I've been studying fashion plates of Victorian era teenage girls' outfits. With the exception of the occasional sailor-suit outfit, they dressed more like their mothers. The only difference are the calf-length skirts and hair worn down (just as frequently it seemed to be worn up).

I'm working on writing the first few chapters of a Victorian story, which will be one of Steeple Hill's new Love Inspired Historicals next year.

So, I'd better get back to work...

Monday, August 13, 2007

Return from Vacation

Vacations are great.

We found what we were looking for in SW France and Spain. Sun and heat. The area is arid, with the Corbieres Range in the distance, the beautiful Mediterrean before us and olive groves and peachtree orchards in the intervening fields. And oh, yes, vineyards on every available space of land.

The beach at Port Leucate, France was wide and sandy, and NOT overcrowded. It was perfect.

Barcelona was large. Also hot and sunny. The best part was visiting a cousin and spending hours talking, especially about the Lord.

Sunday, July 15, 2007

What Spells Relief?

I am in that state of mental and emotional exhaustion that signals the end of a manuscript. The baby is ready to be emailed to my editor tomorrow. No more going over it anymore for now. It's leaving my hands and will await the eyes of my editor.

The wonderful thing about the editing and rewriting process is that with each successive reading and the changes that result from it, the stronger the characters' motivations start to come through. Dead wood is removed, things are streamlined.

My mind can now turn to vacation time. Hubby, two of our children, and I are heading to the south of France (from the Netherlands) for a week on the beach!!!! We are looking forward to sun, sun, sun. The Netherlands is a very rainy place.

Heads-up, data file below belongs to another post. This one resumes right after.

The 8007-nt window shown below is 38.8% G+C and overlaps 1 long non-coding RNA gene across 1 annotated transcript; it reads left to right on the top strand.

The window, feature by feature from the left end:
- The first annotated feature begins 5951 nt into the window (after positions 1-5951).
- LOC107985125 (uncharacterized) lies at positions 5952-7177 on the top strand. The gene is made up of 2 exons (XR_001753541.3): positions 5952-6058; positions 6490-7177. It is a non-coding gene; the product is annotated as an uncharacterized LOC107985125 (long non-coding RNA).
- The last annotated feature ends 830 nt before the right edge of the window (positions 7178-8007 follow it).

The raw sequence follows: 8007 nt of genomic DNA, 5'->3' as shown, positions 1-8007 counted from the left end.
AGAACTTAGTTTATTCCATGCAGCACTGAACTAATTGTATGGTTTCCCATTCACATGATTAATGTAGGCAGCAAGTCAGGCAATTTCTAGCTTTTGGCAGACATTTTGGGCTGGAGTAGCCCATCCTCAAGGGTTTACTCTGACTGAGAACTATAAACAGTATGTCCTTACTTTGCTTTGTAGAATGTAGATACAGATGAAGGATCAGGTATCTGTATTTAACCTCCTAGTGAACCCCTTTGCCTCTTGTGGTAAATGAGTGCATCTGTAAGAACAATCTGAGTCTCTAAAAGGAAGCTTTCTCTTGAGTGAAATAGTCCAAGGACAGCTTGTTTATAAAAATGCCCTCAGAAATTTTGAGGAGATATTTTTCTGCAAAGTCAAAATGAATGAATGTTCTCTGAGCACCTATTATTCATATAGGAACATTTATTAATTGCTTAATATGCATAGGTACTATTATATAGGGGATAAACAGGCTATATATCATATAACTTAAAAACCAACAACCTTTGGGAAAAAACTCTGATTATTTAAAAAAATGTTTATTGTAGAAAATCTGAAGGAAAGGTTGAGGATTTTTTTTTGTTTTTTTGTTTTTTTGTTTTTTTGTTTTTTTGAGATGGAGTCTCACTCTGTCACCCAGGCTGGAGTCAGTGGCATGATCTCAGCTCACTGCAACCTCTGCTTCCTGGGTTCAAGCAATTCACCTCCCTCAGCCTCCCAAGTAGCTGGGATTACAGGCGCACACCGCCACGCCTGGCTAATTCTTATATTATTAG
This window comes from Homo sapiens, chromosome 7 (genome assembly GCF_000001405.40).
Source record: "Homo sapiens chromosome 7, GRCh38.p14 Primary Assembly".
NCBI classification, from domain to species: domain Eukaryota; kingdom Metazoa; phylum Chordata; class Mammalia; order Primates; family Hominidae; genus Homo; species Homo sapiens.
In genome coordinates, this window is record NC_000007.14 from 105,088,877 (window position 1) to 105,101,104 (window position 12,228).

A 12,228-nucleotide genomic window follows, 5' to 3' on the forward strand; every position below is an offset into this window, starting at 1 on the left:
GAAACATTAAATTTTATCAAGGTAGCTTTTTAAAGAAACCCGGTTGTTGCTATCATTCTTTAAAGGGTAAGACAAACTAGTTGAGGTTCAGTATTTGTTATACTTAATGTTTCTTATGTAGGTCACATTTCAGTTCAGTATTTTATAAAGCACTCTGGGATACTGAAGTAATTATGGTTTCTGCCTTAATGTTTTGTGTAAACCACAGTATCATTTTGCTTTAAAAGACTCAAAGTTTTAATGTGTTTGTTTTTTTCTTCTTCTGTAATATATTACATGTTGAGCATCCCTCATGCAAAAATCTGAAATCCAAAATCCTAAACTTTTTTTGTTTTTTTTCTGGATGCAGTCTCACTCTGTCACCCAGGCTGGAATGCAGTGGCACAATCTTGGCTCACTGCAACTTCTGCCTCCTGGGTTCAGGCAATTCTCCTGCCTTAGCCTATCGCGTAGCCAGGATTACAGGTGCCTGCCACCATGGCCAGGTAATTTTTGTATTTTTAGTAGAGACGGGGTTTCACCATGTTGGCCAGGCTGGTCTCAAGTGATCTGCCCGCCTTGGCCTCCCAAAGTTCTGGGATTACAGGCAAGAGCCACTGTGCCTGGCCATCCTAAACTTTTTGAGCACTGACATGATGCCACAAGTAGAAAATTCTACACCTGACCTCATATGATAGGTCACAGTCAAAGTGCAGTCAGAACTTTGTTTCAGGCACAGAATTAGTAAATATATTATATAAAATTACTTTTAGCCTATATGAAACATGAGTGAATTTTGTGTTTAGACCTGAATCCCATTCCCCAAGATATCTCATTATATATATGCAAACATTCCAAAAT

We were blessed to find an apt. right on the beach at a reasonable price. We'll be half an hour from the Spanish border and will probably drive to Barcelona at the end of the week to visit a family member there for a few days.

My mind can take a break so that when we return I can begin researching my next book, a Victorian set in London.

I'm looking forward to some fun beach reading next week.

Thursday, July 12, 2007

The Making of a Gentleman

I have just finished the penultimate read-through of my current WIP: The Making of a Gentleman. Pleeeaaaasseee let them keep my title!!!! It's so right for this story.

This has been a grueling month and a half of revisions and self-edits. For some reason, this manuscript was more difficult to write. Was it because it was my tenth (counting all the unpublished ones snuggled among the dust bunnies) manuscript, or was it because I've just written 3 manuscripts back-to-back as deadlines have gotten closer together?

The fact is that I'm so grateful for my critique partner who pinpointed where the trouble spots in the manuscript were and helped me tighten the story, which at times felt like a great unwieldly lump of clay which refused to take the shape I wanted. Our new buzzword: TENSION!

Another challenge in writing it was the fact that at the end of May I was hit by a car while on my bike. I remember nothing about it except waking up on my back in the street, in terrible pain. I suffered a concussion and lots of facial cuts which have now healed. Anyway, suffering headaches for a month did not aid in the creative process.

The Making of a Gentleman is another regency era story set in London. It involves a 'beast' (as in 'Beauty & the Beast') and an ugly duckling, so I'm not sure what to call that combo: Cinderella meets the beast?